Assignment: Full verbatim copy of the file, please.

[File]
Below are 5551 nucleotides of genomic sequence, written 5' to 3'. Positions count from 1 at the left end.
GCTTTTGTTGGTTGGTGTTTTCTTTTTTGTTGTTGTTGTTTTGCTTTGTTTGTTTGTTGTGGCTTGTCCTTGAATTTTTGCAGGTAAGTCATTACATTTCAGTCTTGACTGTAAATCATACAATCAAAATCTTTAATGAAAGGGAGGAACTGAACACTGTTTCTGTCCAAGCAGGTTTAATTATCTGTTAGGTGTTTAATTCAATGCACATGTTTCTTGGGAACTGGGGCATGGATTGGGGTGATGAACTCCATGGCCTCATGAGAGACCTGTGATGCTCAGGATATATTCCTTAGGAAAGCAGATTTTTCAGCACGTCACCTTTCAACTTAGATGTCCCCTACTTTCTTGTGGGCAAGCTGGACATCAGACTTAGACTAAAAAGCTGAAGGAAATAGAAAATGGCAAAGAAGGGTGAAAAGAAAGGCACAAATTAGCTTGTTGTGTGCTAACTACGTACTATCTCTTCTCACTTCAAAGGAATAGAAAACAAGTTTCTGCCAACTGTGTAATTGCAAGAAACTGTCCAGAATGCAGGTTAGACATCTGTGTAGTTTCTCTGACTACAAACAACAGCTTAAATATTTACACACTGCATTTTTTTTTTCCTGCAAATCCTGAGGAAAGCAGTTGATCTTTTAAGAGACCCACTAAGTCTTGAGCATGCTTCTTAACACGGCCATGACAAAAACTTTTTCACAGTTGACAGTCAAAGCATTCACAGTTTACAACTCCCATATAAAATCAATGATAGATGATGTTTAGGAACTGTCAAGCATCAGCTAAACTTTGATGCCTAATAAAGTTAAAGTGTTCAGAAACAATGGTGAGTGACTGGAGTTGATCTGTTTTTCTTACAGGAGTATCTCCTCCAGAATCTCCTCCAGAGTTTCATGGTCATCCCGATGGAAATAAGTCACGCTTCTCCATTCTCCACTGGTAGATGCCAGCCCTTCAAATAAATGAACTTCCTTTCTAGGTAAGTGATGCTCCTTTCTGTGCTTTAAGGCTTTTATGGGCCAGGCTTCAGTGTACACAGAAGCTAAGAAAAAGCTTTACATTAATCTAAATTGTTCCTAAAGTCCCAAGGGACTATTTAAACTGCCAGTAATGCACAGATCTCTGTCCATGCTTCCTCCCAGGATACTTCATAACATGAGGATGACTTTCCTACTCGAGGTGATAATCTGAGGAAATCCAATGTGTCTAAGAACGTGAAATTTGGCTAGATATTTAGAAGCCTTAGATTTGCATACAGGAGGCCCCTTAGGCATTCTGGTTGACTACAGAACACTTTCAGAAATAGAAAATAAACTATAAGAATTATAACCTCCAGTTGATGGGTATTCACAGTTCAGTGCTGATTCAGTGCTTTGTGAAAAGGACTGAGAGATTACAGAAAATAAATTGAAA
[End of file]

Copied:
Below are 5551 nucleotides of genomic sequence, written 5' to 3'. Positions count from 1 at the left end.
GCTTTTGTTGGTTGGTGTTTTCTTTTTTGTTGTTGTTGTTTTGCTTTGTTTGTTTGTTGTGGCTTGTCCTTGAATTTTTGCAGGTAAGTCATTACATTTCAGTCTTGACTGTAAATCATACAATCAAAATCTTTAATGAAAGGGAGGAACTGAACACTGTTTCTGTCCAAGCAGGTTTAATTATCTGTTAGGTGTTTAATTCAATGCACATGTTTCTTGGGAACTGGGGCATGGATTGGGGTGATGAACTCCATGGCCTCATGAGAGACCTGTGATGCTCAGGATATATTCCTTAGGAAAGCAGATTTTTCAGCACGTCACCTTTCAACTTAGATGTCCCCTACTTTCTTGTGGGCAAGCTGGACATCAGACTTAGACTAAAAAGCTGAAGGAAATAGAAAATGGCAAAGAAGGGTGAAAAGAAAGGCACAAATTAGCTTGTTGTGTGCTAACTACGTACTATCTCTTCTCACTTCAAAGGAATAGAAAACAAGTTTCTGCCAACTGTGTAATTGCAAGAAACTGTCCAGAATGCAGGTTAGACATCTGTGTAGTTTCTCTGACTACAAACAACAGCTTAAATATTTACACACTGCATTTTTTTTTTCCTGCAAATCCTGAGGAAAGCAGTTGATCTTTTAAGAGACCCACTAAGTCTTGAGCATGCTTCTTAACACGGCCATGACAAAAACTTTTTCACAGTTGACAGTCAAAGCATTCACAGTTTACAACTCCCATATAAAATCAATGATAGATGATGTTTAGGAACTGTCAAGCATCAGCTAAACTTTGATGCCTAATAAAGTTAAAGTGTTCAGAAACAATGGTGAGTGACTGGAGTTGATCTGTTTTTCTTACAGGAGTATCTCCTCCAGAATCTCCTCCAGAGTTTCATGGTCATCCCGATGGAAATAAGTCACGCTTCTCCATTCTCCACTGGTAGATGCCAGCCCTTCAAATAAATGAACTTCCTTTCTAGGTAAGTGATGCTCCTTTCTGTGCTTTAAGGCTTTTATGGGCCAGGCTTCAGTGTACACAGAAGCTAAGAAAAAGCTTTACATTAATCTAAATTGTTCCTAAAGTCCCAAGGGACTATTTAAACTGCCAGTAATGCACAGATCTCTGTCCATGCTTCCTCCCAGGATACTTCATAACATGAGGATGACTTTCCTACTCGAGGTGATAATCTGAGGAAATCCAATGTGTCTAAGAACGTGAAATTTGGCTAGATATTTAGAAGCCTTAGATTTGCATACAGGAGGCCCCTTAGGCATTCTGGTTGACTACAGAACACTTTCAGAAATAGAAAATAAACTATAAGAATTATAACCTCCAGTTGATGGGTATTCACAGTTCAGTGCTGATTCAGTGCTTTGTGAAAAGGACTGAGAGATTACAGAAAATAAATTGAAA